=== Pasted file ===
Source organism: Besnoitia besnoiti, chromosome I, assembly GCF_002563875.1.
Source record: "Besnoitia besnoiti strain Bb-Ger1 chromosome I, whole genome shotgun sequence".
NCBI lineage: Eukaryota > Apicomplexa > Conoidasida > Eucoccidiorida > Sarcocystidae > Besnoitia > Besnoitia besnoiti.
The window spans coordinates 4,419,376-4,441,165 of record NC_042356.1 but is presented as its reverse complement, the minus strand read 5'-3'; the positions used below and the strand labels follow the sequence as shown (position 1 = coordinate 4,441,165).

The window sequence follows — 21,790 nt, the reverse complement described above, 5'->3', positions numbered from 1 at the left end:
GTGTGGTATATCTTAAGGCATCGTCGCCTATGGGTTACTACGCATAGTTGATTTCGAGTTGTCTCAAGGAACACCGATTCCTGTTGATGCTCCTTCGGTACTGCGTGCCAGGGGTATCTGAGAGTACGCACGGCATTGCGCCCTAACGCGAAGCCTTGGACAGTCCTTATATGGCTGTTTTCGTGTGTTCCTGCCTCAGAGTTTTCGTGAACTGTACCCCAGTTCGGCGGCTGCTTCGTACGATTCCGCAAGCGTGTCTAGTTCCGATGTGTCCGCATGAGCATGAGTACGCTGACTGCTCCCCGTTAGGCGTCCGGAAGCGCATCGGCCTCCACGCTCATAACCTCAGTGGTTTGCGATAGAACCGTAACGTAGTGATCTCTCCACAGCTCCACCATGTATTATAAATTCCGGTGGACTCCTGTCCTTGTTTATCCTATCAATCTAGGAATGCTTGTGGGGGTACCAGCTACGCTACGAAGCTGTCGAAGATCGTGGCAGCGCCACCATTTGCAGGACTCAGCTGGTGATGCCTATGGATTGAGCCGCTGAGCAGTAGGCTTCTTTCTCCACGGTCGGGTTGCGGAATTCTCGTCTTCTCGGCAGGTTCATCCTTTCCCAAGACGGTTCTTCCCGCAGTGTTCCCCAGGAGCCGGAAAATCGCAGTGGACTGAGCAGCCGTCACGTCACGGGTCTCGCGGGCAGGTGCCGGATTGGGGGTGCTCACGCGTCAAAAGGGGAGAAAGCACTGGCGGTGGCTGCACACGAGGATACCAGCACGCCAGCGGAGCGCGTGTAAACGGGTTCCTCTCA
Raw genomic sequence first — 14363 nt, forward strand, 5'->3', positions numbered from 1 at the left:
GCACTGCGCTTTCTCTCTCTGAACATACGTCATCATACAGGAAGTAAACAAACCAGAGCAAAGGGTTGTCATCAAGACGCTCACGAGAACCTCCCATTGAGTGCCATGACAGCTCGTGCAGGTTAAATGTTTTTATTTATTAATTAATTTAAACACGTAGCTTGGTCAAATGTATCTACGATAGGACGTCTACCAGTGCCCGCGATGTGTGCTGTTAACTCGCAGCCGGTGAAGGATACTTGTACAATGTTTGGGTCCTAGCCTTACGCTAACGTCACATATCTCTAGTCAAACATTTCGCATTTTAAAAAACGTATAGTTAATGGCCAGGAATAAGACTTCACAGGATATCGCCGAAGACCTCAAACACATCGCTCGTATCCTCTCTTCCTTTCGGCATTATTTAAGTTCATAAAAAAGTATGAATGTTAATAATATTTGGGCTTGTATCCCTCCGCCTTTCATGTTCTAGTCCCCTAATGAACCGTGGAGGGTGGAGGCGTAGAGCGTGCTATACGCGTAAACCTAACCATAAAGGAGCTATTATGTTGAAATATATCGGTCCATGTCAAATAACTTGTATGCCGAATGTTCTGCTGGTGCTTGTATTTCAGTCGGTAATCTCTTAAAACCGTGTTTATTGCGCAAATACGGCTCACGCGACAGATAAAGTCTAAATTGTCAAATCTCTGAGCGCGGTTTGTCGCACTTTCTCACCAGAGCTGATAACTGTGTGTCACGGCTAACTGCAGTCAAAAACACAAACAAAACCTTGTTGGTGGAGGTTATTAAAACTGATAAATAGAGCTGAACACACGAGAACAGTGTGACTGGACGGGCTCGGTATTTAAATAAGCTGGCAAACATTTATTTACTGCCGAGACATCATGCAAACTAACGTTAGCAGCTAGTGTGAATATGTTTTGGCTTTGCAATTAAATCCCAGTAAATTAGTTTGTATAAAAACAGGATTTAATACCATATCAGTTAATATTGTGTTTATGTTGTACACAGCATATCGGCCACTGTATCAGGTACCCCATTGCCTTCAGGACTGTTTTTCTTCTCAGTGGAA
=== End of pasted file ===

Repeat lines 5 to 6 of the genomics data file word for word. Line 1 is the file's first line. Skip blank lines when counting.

The window sequence follows — 21,790 nt, the reverse complement described above, 5'->3', positions numbered from 1 at the left end:
GTGTGGTATATCTTAAGGCATCGTCGCCTATGGGTTACTACGCATAGTTGATTTCGAGTTGTCTCAAGGAACACCGATTCCTGTTGATGCTCCTTCGGTACTGCGTGCCAGGGGTATCTGAGAGTACGCACGGCATTGCGCCCTAACGCGAAGCCTTGGACAGTCCTTATATGGCTGTTTTCGTGTGTTCCTGCCTCAGAGTTTTCGTGAACTGTACCCCAGTTCGGCGGCTGCTTCGTACGATTCCGCAAGCGTGTCTAGTTCCGATGTGTCCGCATGAGCATGAGTACGCTGACTGCTCCCCGTTAGGCGTCCGGAAGCGCATCGGCCTCCACGCTCATAACCTCAGTGGTTTGCGATAGAACCGTAACGTAGTGATCTCTCCACAGCTCCACCATGTATTATAAATTCCGGTGGACTCCTGTCCTTGTTTATCCTATCAATCTAGGAATGCTTGTGGGGGTACCAGCTACGCTACGAAGCTGTCGAAGATCGTGGCAGCGCCACCATTTGCAGGACTCAGCTGGTGATGCCTATGGATTGAGCCGCTGAGCAGTAGGCTTCTTTCTCCACGGTCGGGTTGCGGAATTCTCGTCTTCTCGGCAGGTTCATCCTTTCCCAAGACGGTTCTTCCCGCAGTGTTCCCCAGGAGCCGGAAAATCGCAGTGGACTGAGCAGCCGTCACGTCACGGGTCTCGCGGGCAGGTGCCGGATTGGGGGTGCTCACGCGTCAAAAGGGGAGAAAGCACTGGCGGTGGCTGCACACGAGGATACCAGCACGCCAGCGGAGCGCGTGTAAACGGGTTCCTCTCA